"Data-Driven Thinking" is written by members of the media community and contains fresh ideas on the digital revolution in media.
Today’s column is written by Sharon Harris, Global Chief Marketing Officer of Jellyfish.
Data privacy is front and center in every digital technology conversation today. CMOs are now the stewards of the brand-consumer relationship and the gatekeepers of the trust that can make or break it. At the same time, today's CMO needs to drive revenue as businesses recuperate from an unprecedented year.
Balancing these divergent challenges is an intricate dance requiring creative adroitness, data mastery and serious respect for consumer privacy.
Customers, meanwhile, also have dueling needs. Studies show that most consumers seek a more personalized digital experience, while even higher numbers are deleting apps or search histories in response to privacy concerns.
To super-serve customers while also keeping their trust, a CMO needs two vital elements in place: a privacy-first mindset and a fully engaged team within their organization.
With consumers increasingly savvy about rights and responsibilities around their shared data, it's not enough to view privacy as an obstacle to be navigated or an obligatory procedural step. When a brand solicits data from a consumer, it's a significant ask that warrants assurances of responsibility and security around that consumer's information.
Privacy should be clearly communicated as a priority, including transparency around a brand's policies. No longer will a vaguely worded pop-up with the standard "accept or don't" verbiage suffice. What's at stake is a social contract of sorts, in which the brand agrees to consistently demonstrate integrity through clearly articulated intentions and actions that support them. When businesses don't follow through, it's not simply an annoyance; it's a break in trust that can end the relationship.
So how can a CMO fortify that trust above and beyond simply being transparent? Through proactive communication. When marketing makes the critical shift away from selling features and benefits toward servicing consumer needs, it becomes clear that any privacy pledge must be visible, regardless of the communication channel. Clear, consumer-friendly language needs to visibly permeate all digital conversations.
Internally, it's also up to the CMO to communicate across teams. In terms of infrastructure, this means centralizing content management systems and integrating touch points along the purchase journey. If a customer opts for a newsletter, for example, but doesn't sign up for the loyalty program, a central data system needs to record and facilitate that. Reciprocally, when a customer sees a brand's system adapting in real time to their individual preferences, brand trust is strengthened.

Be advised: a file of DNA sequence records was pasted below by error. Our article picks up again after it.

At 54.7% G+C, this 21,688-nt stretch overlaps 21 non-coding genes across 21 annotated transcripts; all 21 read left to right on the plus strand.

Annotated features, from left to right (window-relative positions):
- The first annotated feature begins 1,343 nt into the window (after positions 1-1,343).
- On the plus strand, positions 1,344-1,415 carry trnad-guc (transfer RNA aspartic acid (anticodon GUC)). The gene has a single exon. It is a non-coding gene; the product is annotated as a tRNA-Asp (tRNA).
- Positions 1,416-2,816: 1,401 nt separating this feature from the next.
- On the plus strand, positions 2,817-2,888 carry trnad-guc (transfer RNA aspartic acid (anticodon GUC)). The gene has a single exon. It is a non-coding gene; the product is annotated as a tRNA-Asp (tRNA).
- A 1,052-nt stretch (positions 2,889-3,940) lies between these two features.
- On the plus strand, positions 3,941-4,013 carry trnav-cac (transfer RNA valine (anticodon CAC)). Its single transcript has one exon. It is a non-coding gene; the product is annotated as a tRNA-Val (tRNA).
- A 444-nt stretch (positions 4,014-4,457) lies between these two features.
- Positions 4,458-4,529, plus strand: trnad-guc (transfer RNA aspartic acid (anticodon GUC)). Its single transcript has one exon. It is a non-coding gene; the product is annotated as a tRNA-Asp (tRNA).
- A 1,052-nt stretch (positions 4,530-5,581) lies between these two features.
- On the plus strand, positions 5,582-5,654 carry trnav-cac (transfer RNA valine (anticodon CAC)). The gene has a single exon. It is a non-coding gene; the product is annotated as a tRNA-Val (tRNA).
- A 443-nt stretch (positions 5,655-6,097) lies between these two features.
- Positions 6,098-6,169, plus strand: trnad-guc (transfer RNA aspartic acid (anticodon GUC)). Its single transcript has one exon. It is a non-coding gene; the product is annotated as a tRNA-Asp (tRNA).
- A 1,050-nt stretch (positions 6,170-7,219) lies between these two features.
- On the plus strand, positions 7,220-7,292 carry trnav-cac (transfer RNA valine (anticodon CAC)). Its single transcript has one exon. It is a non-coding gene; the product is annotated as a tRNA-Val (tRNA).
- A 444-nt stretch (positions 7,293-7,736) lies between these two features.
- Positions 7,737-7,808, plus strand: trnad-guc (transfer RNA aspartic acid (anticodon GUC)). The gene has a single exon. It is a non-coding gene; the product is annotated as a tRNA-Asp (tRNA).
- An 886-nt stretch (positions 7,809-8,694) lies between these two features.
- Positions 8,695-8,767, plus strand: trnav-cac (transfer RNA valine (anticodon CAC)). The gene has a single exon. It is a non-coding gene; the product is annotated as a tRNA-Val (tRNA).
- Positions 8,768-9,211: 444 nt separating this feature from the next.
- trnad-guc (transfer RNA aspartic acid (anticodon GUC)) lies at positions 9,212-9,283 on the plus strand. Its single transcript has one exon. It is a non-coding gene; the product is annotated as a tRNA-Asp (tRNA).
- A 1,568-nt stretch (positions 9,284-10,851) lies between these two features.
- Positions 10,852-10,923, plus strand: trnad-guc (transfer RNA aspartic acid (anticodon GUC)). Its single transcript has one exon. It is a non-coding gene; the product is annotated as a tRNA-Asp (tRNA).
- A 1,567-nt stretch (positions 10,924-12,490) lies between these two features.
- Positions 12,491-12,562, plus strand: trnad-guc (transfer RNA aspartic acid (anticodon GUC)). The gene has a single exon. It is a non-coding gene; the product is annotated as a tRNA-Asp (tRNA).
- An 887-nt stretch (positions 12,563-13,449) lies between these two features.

Being privacy-first also requires a CMO to find creative ways to provide personalized experiences in less intrusive ways. Companies may choose to remove outsource partners from the equation, replacing them with first-party data strategies.
Or they can drill down to see which kinds of data are truly actionable, not just gathered for the sake of compiling data but for the purposes of studying and understanding buyer behavior.
By viewing increased privacy as an opportunity to build customer trust and engagement while flexing new creative opportunities, today's CMO delivers fresh ideas and safer targeting tactics.
To ensure success, your data privacy development process requires critical feedback and alignment among every level and department in your organization. This is where the inherent creativity of the CMO enables them to lead. By sharing the reasoning behind a privacy-first approach with all internal stakeholders, each is able to understand how they are directly impacted by getting it right and how success depends on their collective buy-in. Most importantly, this communication should include both executive leadership and midlevel departments who may hang on to the outdated notion that data capture and policies fall solely under the purview of the technology team.
But how to change that misperception? By speaking the language of each department in order to show that what’s best for the overall organization is also best for every interaction a consumer – or their data – has with their brand. In tightening up privacy policies, for example, marketers have an opportunity to pare down data that isn’t actionable so that their efforts are more targeted and impactful. Compliance executives can breathe a bit easier as well, since inactionable data becomes a liability that’s better off eliminated. When consumers sense that their experience is personalized without gathering unnecessary data, branding teams benefit from increased consumer trust. The cycle continues from there.
With complete team commitment, what may have been seen as a chore can be repositioned as an opportunity. A CMO also has the space to work with project leads to test and adjust data privacy strategies, using the collaborative input of a fully engaged internal feedback loop.
In approaching data privacy as both a customer service and a business imperative, brands can move beyond simply fulfilling an obligation and unlock completely new ways to engage with consumers. Combining fresh ideas with well-earned trust, a CMO can shape and foster long-lasting customer trust.